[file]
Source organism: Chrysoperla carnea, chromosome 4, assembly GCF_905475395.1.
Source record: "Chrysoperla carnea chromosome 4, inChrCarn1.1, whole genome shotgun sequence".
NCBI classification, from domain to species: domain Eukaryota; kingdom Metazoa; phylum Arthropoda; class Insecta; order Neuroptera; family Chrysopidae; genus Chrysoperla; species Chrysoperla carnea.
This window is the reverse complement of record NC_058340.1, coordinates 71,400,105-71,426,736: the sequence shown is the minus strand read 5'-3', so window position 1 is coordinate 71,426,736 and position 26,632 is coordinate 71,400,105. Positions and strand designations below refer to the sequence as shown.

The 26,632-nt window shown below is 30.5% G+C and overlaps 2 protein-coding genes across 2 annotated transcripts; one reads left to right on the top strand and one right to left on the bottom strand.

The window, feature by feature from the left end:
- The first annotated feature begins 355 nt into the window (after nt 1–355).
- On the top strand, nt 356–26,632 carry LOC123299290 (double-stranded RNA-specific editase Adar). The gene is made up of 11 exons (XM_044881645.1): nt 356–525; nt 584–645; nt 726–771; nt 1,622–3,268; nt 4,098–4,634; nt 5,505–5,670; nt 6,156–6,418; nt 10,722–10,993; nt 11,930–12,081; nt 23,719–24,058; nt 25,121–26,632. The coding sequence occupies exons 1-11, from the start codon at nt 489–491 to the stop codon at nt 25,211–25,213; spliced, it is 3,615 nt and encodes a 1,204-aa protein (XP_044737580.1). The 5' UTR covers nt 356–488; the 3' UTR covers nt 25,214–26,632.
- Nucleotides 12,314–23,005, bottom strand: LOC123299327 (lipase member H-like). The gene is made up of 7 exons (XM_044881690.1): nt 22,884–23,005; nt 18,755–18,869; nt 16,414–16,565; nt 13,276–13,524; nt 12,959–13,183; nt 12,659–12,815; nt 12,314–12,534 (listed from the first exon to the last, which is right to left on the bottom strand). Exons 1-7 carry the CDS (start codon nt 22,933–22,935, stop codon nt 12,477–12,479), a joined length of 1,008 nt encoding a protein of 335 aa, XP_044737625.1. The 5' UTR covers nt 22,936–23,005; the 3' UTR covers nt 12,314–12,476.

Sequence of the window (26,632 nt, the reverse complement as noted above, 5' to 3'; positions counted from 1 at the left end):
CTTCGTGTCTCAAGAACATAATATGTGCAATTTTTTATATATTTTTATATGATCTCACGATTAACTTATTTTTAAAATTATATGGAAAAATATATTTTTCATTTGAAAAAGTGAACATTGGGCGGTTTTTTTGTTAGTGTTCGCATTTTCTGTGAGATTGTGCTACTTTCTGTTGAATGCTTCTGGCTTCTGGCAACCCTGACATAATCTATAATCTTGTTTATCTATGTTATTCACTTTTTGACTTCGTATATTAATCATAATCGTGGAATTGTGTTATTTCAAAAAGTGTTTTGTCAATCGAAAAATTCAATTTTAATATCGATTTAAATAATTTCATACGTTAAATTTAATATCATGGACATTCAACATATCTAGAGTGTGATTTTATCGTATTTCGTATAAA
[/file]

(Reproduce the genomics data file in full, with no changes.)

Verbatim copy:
Source organism: Chrysoperla carnea, chromosome 4, assembly GCF_905475395.1.
Source record: "Chrysoperla carnea chromosome 4, inChrCarn1.1, whole genome shotgun sequence".
NCBI classification, from domain to species: domain Eukaryota; kingdom Metazoa; phylum Arthropoda; class Insecta; order Neuroptera; family Chrysopidae; genus Chrysoperla; species Chrysoperla carnea.
This window is the reverse complement of record NC_058340.1, coordinates 71,400,105-71,426,736: the sequence shown is the minus strand read 5'-3', so window position 1 is coordinate 71,426,736 and position 26,632 is coordinate 71,400,105. Positions and strand designations below refer to the sequence as shown.

The 26,632-nt window shown below is 30.5% G+C and overlaps 2 protein-coding genes across 2 annotated transcripts; one reads left to right on the top strand and one right to left on the bottom strand.

The window, feature by feature from the left end:
- The first annotated feature begins 355 nt into the window (after nt 1–355).
- On the top strand, nt 356–26,632 carry LOC123299290 (double-stranded RNA-specific editase Adar). The gene is made up of 11 exons (XM_044881645.1): nt 356–525; nt 584–645; nt 726–771; nt 1,622–3,268; nt 4,098–4,634; nt 5,505–5,670; nt 6,156–6,418; nt 10,722–10,993; nt 11,930–12,081; nt 23,719–24,058; nt 25,121–26,632. The coding sequence occupies exons 1-11, from the start codon at nt 489–491 to the stop codon at nt 25,211–25,213; spliced, it is 3,615 nt and encodes a 1,204-aa protein (XP_044737580.1). The 5' UTR covers nt 356–488; the 3' UTR covers nt 25,214–26,632.
- Nucleotides 12,314–23,005, bottom strand: LOC123299327 (lipase member H-like). The gene is made up of 7 exons (XM_044881690.1): nt 22,884–23,005; nt 18,755–18,869; nt 16,414–16,565; nt 13,276–13,524; nt 12,959–13,183; nt 12,659–12,815; nt 12,314–12,534 (listed from the first exon to the last, which is right to left on the bottom strand). Exons 1-7 carry the CDS (start codon nt 22,933–22,935, stop codon nt 12,477–12,479), a joined length of 1,008 nt encoding a protein of 335 aa, XP_044737625.1. The 5' UTR covers nt 22,936–23,005; the 3' UTR covers nt 12,314–12,476.

Sequence of the window (26,632 nt, the reverse complement as noted above, 5' to 3'; positions counted from 1 at the left end):
CTTCGTGTCTCAAGAACATAATATGTGCAATTTTTTATATATTTTTATATGATCTCACGATTAACTTATTTTTAAAATTATATGGAAAAATATATTTTTCATTTGAAAAAGTGAACATTGGGCGGTTTTTTTGTTAGTGTTCGCATTTTCTGTGAGATTGTGCTACTTTCTGTTGAATGCTTCTGGCTTCTGGCAACCCTGACATAATCTATAATCTTGTTTATCTATGTTATTCACTTTTTGACTTCGTATATTAATCATAATCGTGGAATTGTGTTATTTCAAAAAGTGTTTTGTCAATCGAAAAATTCAATTTTAATATCGATTTAAATAATTTCATACGTTAAATTTAATATCATGGACATTCAACATATCTAGAGTGTGATTTTATCGTATTTCGTATAAA